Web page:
It was another down day on Wall Street as health-care stocks tanked amid worries that President Obama's budget will clamp industry profits.
The Dow Jones Industrial Average lost 88.81, or 1.2 percent, to close at 7,182.08. The S&P 500shed 1.6 percent to end at 752.83, and the Nasdaq dropped 2.4 percent to close at 1,391.47.
Health-care stocks were among the day's biggest decliners as investors worried that President Obama's budget would clip Medicare payments to insurance companies and hospitals to put a dowpayment on the plan for universal health care. Plus, there's a provision in there that would allow consumers to buy cheaper medications from overseas companies and prevent drug makers from blocking generic competition.
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Insurers Humana and Aetna shed 20 percent and 11 percent, respectively.
Merck , was the biggest decliner on the Dow, falling 6.7 percent. Eli Lilly and Bristol-Myers both lost about 5 percent.
Bank of America gained 3.1 percent after President Obama said he penciled more money into the budgetfor banks if necessary.
JPMorgan rose 6.1 percent, and regional banks SunTrust and Fifth Third shot up 18 percent each.
Citigroup rose initially but turned negative, ending down 2.4 percent, as investors worry about the future of the bank. The government may be on the verge of boosting its stake in Citigroup to as much as 40 percent, the Wall Street Journal reported.
American depositary shares of UBS picked up 10 percent after the Swiss bank announced CEO Marcel Rohner will be succeeded by Oswald J. Gruebel, formerly head of crosstown rival Credit Suisse.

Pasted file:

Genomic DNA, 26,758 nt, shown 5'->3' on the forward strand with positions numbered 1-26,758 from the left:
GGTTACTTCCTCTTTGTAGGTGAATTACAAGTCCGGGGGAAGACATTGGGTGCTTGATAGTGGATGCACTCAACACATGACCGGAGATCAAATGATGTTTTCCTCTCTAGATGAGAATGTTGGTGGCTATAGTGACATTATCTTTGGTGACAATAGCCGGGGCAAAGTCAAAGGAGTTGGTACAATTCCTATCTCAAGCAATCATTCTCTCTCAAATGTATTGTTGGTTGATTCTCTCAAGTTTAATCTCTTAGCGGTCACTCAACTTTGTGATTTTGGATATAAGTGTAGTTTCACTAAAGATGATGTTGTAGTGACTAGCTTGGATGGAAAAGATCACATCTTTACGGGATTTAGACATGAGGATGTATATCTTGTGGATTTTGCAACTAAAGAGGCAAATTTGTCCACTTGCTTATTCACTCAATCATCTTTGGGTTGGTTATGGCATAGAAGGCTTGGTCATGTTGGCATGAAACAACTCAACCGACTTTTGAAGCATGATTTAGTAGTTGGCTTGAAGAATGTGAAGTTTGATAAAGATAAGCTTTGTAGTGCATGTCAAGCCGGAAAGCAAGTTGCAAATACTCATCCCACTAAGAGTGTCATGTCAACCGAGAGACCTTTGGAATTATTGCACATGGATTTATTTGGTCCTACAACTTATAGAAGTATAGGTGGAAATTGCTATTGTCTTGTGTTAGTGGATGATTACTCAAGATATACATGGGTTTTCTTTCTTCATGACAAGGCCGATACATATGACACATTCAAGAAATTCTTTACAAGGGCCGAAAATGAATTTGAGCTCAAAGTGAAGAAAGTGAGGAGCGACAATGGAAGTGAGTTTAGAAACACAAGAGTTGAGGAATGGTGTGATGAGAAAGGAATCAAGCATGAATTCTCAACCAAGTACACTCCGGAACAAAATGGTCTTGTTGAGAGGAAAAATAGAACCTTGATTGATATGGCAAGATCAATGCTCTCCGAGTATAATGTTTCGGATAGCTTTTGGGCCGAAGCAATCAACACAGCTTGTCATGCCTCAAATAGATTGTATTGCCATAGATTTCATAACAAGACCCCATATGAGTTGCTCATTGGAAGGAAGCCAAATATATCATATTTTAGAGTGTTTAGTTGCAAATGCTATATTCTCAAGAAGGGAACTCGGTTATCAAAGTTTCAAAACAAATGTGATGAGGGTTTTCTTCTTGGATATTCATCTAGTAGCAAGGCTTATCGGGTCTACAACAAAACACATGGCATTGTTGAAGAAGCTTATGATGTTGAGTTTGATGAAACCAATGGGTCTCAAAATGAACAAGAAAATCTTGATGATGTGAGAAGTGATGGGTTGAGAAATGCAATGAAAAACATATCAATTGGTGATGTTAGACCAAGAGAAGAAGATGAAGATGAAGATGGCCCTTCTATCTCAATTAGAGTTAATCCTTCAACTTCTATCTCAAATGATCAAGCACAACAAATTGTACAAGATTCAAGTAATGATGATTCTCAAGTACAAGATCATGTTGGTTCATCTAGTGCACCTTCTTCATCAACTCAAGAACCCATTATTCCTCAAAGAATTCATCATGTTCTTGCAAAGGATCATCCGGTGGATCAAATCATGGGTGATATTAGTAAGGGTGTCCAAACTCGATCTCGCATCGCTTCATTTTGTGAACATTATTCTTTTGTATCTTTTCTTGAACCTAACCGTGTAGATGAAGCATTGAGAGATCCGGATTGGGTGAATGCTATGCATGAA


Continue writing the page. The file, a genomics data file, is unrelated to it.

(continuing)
Shares of student-loan provider Sallie Mae tumbled more than 30 percent amid worries that Obama's budget would kill the federally guaranteed student-loan program.
Stocks have whipsawed their way through a volatile week so far, with comments from Federal Reserve Chief Ben Bernanke and President Obama lending support and caution in equal measure.
IBM was the biggest gainer on the Dow after the tech blue chip backed its full-year outlook, saying it sees growth in services.
General Motors lost 6.7 percent after the troubled auto maker reported a loss of more than $30 billion for 2008. The company, which submitted its road map for recovery to the US Treasury last week, said it expected auditors to cast doubt on whether GM can survive.
American International Group jumped 13 percent as the insurance giant faces deep restructuring as it pushes on with discussions with US authorities. The group could be split into at least three government-controlled parts, the Financial Times reported, citing people close to the situation.
In economic news, new home sales slumped 10.2 percentto a record low pace of 309,000 in January as prices hit a five-year low. Economists had expected a much more modest drop to a 330,000 rate.
New jobless claims jumped by 36,000 to 667,000, the highest since 1982, last week. Continuing claims popped over the 5 million mark to a record 5.11 million.
And durable-goods orders dropped 5.2 percent to $163.8 billion in January, more than double of what was expected, and the prior month was revised sharply lower. Excluding volatile transportation components, orders fell just 2.5 percent.
Still to Come:
THURSDAY: Earnings from Dell, Gap, and Kohl's after the bell
FRIDAY: GDP; consumer sentiment
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